"Come on, Jenny!" he exclaimed in his little voice. He took Jenny's hands and pulled her up off of the floor. "Daddy's playing another chorus!" I heard Rufus's charmed laughter as my son pulled my daughter over in front of him and spun her around and lifted her up and did all sorts of crazy dances. I heard Jenny's shouts of joy combine with Dan's. No one came to get me to join them. I wondered why Dan ran to get Jenny and not me. I wondered if Dan could sense that for some reason I did not belong there with them. Lily floated into the room, singing along with my husband and dancing with my children.
"Play more, daddy!" I heard Dan shout. "Play more!"
I stood in the kitchen and folded my arms, keeping watch on the party that I was not invited to and probably never would be.
Dan was a self-reliant child. It was a good thing, but a bad thing as well. In school he made some friends, but he never kept them for long. He had a few crushes, but they never liked him back. I could never understand why. Dan became quite a charmer as he aged, and I can assure you that there's no motherly bias in that statement. He grew tall and very handsome. He had a certain, sarcastic sense of humor that he had no trouble revealing. He got his assuredness from his father. Rufus usually had witty or sharp comebacks to things people said. As Dan got older, I wondered if people Dan's age could handle that kind of humor.
There was one girl who could. Her name was Vanessa Abrams. Dan met her when she moved to Brooklyn in second grade. Vanessa was the only true friend that Dan ever had. She came over to our penthouse many times. Sometimes they would sit in his room and draw pictures and laugh together for hours on end. They traveled all across the Lower East Side together with Vanessa's older sister when they were newly preteens. When Dan entered seventh grade (the age when he started talking to us about dating), all of the family began to ask him about Vanessa.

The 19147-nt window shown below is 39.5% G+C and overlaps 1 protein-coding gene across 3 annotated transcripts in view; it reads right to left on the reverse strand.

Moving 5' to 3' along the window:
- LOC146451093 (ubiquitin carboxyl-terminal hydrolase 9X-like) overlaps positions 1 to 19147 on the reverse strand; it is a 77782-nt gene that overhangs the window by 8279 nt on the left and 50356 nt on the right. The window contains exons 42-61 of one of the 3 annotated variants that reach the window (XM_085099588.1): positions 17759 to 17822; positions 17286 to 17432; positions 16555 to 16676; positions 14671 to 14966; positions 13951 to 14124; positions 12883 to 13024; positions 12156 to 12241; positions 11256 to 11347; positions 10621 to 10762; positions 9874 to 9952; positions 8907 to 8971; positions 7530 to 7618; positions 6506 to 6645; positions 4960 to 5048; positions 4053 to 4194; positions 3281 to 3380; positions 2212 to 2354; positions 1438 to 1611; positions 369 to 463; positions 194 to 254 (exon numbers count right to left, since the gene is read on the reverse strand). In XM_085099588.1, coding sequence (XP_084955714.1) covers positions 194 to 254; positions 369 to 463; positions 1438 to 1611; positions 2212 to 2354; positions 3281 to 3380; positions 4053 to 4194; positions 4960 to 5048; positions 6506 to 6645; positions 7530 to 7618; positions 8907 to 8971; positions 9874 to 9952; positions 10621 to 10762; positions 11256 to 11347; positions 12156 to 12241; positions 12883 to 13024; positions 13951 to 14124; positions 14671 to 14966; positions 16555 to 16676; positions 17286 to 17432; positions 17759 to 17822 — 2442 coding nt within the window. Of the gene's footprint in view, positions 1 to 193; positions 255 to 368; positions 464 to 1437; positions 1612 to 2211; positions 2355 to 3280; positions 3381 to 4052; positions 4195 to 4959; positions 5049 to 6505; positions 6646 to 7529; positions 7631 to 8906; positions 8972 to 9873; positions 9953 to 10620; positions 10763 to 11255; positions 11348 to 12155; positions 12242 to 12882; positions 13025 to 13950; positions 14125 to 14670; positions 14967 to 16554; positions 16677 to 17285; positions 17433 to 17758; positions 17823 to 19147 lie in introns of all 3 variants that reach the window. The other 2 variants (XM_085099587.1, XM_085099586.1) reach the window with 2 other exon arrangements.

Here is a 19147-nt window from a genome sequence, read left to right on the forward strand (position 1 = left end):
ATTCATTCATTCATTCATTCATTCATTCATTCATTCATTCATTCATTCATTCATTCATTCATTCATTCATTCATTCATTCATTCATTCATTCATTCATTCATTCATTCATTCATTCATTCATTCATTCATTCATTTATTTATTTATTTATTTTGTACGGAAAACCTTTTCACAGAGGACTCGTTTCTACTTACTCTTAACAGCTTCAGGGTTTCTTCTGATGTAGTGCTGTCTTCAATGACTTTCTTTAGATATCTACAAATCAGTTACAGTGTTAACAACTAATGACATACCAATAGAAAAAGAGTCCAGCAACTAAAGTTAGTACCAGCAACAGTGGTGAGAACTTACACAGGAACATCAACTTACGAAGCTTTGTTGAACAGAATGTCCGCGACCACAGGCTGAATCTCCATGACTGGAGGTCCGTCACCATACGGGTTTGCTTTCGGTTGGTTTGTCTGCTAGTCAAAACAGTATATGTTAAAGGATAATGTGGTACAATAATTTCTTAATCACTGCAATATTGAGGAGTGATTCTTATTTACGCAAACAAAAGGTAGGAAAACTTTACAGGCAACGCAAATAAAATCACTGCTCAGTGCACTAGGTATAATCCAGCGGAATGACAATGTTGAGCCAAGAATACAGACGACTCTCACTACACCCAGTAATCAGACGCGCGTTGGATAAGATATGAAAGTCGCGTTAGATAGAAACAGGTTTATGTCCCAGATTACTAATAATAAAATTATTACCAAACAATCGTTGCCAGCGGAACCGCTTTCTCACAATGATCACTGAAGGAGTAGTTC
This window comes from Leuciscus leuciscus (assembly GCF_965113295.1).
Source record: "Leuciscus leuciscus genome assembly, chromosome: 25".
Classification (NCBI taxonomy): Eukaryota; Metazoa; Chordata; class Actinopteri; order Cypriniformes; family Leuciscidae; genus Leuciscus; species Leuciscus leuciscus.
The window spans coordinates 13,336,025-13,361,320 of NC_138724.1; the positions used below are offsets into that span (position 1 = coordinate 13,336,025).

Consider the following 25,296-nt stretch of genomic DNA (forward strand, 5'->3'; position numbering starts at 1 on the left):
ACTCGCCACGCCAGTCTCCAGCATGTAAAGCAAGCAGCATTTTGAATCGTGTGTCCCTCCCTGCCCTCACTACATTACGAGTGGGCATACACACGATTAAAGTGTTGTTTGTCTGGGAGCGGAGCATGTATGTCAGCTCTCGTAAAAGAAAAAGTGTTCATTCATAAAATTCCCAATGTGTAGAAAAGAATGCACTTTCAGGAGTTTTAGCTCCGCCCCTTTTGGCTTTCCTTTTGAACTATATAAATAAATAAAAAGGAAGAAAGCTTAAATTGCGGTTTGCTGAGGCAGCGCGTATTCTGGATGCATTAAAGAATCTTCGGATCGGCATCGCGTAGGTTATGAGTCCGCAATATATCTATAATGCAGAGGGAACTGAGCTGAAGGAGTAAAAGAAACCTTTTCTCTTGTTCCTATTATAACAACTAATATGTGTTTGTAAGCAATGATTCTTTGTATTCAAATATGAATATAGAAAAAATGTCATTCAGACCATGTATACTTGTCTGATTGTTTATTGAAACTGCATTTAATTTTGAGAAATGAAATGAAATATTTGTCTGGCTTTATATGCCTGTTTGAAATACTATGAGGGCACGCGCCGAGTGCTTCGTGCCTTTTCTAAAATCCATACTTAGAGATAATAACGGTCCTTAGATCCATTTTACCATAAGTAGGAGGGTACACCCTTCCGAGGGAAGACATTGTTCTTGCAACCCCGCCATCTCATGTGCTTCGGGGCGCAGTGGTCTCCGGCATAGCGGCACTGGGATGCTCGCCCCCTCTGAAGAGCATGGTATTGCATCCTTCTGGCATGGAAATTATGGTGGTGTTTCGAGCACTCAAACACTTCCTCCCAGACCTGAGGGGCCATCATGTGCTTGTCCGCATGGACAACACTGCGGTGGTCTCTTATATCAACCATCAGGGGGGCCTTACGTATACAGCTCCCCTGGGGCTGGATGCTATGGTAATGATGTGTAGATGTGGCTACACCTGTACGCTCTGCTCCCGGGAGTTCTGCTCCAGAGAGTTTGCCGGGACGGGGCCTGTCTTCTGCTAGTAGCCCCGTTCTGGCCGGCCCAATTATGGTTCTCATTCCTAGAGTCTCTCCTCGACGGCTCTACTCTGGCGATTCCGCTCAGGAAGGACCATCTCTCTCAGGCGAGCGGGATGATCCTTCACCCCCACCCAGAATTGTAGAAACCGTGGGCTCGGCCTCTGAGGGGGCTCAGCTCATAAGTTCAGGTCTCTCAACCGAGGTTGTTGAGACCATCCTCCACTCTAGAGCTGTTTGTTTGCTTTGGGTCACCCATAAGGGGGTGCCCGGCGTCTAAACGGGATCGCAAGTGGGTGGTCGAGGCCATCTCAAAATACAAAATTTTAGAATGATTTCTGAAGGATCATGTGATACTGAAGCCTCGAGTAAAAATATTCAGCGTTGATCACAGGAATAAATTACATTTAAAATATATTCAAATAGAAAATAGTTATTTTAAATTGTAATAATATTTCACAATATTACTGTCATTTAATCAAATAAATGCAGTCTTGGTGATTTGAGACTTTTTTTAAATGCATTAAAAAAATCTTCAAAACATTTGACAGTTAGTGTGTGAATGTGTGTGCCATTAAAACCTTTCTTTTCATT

"Why don't you take Vanessa out? She's a nice girl," Rufus suggested.
"You two have been friends forever," I said. "I can't think of a reason why you wouldn't go out with her."
"Dan and Vanessa, sitting in a tree! K-I-S-S-I-N-G!" Jenny exclaimed.
"She's my best friend. It would be weird," was always Dan's reply.
They graduated together in blue robes and caps. I can still recall the photos with nostalgia. They spent the entire summer together, as always. One hot July night, Vanessa came over for dinner and went into Dan's room with him afterwards. I was passing by the open door, a dish towel in my hand, when I overheard their conversation.
"I have to admit that I'm not too crazy about going to St. Jude's," Dan said. He was sitting on the floor, looking up at Vanessa sitting on his bed. He sighed. "I know mom and dad want me to get a better education, but those people are going to be so…" He trailed off.
"Weird?" Vanessa suggested.
"More like materialistic and self-centered," Dan replied. "I've heard stories about them."
"So have I," Vanessa said with a nod. Dan looked up at her earnestly.